BANGKOK (AP) -- World shares were mostly lower on Wednesday as investors awaited the outcome of the U.S. midterm elections and a major inflation update due Thursday.
Benchmarks fell in London, Paris, Frankfurt and Tokyo. Chinese shares declined after weak inflation data provided further evidence of weakening demand in the world's second-largest economy. U.S. futures also declined.
With votes still being counted across the country, Republicans still had the opportunity to win control of Congress. But Democrats showed surprising strength, defeating Republicans in some competitive races despite expectations that inflation and President Joe Biden's low approval ratings would drag the party down.
The elections could determine how much is done in the next several years in Washington, and possibly beyond. If Republicans gain control of at least one house of Congress, standoffs with the Democratic White House could stymie progress on legislation.
Stocks rallied recently on expectations Republicans might win control of at least the House of Representatives. A surprise win by Democrats could upset markets if investors expect higher corporate taxes and other policy changes.
Vote tallies were likely to continue for a few days at least.
Early Wednesday, Germany's DAX had fallen 0.8% to 13,584.82 and the CAC 40 in Paris was 0.5% lower, at 6,412.25. Britain's FTSE 100 shed 0.3% to 7,281.54. The futures for the S&P 500 and Dow industrials were down less than 0.3%.
On Wall Street, the S&P 500 rose 0.6% on Tuesday, while the Dow Jones Industrial Average climbed 1%. The Nasdaq composite gained 0.5%.
In Asian trading, Tokyo's Nikkei 225 index slipped 0.6% to 27,716.43 after the Cabinet on Tuesday approved a 29.1 trillion yen ($190 billion) supplementary budget to fund planned economic stimulus for the world's third-largest economy.
Chinese markets declined after the government reported consumer price inflation eased to 2.1% in October from 2.8% in September. Producer price inflation (PPI) dropped into deflationary territory, falling to minus 1.3% from 0.9% in October, the 21st straight month in an even stronger sign that the No. 2 economy is slowing.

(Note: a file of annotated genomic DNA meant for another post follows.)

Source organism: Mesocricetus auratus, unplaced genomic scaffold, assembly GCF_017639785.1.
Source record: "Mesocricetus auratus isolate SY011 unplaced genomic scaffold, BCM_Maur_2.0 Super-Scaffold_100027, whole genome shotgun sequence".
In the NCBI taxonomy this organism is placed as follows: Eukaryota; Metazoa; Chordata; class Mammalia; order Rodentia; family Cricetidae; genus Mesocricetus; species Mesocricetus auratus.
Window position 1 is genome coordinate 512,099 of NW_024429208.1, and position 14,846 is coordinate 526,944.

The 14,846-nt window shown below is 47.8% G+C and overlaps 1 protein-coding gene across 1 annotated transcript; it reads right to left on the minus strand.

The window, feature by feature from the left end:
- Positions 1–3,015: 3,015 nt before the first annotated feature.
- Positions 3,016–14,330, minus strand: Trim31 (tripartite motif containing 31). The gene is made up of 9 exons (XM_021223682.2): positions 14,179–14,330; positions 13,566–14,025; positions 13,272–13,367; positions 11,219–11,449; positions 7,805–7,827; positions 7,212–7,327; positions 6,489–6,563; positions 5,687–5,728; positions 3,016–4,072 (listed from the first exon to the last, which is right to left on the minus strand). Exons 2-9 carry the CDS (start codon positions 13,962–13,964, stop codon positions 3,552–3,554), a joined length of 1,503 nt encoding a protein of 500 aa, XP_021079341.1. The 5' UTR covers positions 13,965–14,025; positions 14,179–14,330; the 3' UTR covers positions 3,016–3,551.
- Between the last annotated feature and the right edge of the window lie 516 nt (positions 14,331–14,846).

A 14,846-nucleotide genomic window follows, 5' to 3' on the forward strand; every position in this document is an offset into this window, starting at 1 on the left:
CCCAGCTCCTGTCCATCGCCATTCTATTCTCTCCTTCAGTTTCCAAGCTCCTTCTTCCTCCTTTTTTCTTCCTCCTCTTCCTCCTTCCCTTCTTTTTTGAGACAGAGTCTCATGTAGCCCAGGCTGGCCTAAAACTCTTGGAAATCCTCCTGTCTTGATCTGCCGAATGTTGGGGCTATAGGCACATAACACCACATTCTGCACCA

"China inflation data printed a rather gloomy picture, with PPI remaining deflationary and CPI much weaker than expected, pointing to waning demand," Stephen Innes of SPI Asset Management said in a commentary.
Hong Kong's Hang Seng lost 1.2% to 16,358.52 and the Shanghai Composite index shed 0.5% to 3,048.17.
In Seoul, the Kospi gained 1.1% to 2,424.41, while Australia's S&P/ASX 200 rose 0.6% to 6,999.30.
A more important milestone for markets this week than the election may be Thursday's report on inflation, which will affect the interest-rate hikes the Federal Reserve is pushing through to get it under control.
By raising rates, the Fed is intentionally slowing the economy by making it more expensive to borrow money. High rates also tend to drag down prices for stocks and other investments while raising the risk of a recession.
The Fed has already hiked its key overnight rate to a range of 3.75% to 4%, up from virtually zero in March, and more investors are expecting it to top 5% next year.
A softer reading than expected on Thursday could give the Fed leeway to loosen up a bit. Economists expect the report to show a continued, slight moderation from a peak set during the summer. But a worse-than-expected reading could have the opposite effect.
In other trading Wednesday, U.S. benchmark crude oil gave up 24 cents to $88.67 per barrel in electronic trading on the New York Mercantile Exchange.
Brent crude, the international pricing standard, lost 21 cents to $95.15 per barrel in London.
The dollar slipped to 145.72 Japanese yen from 145.65 yen. The euro fell to $1.0059 from $1.0076.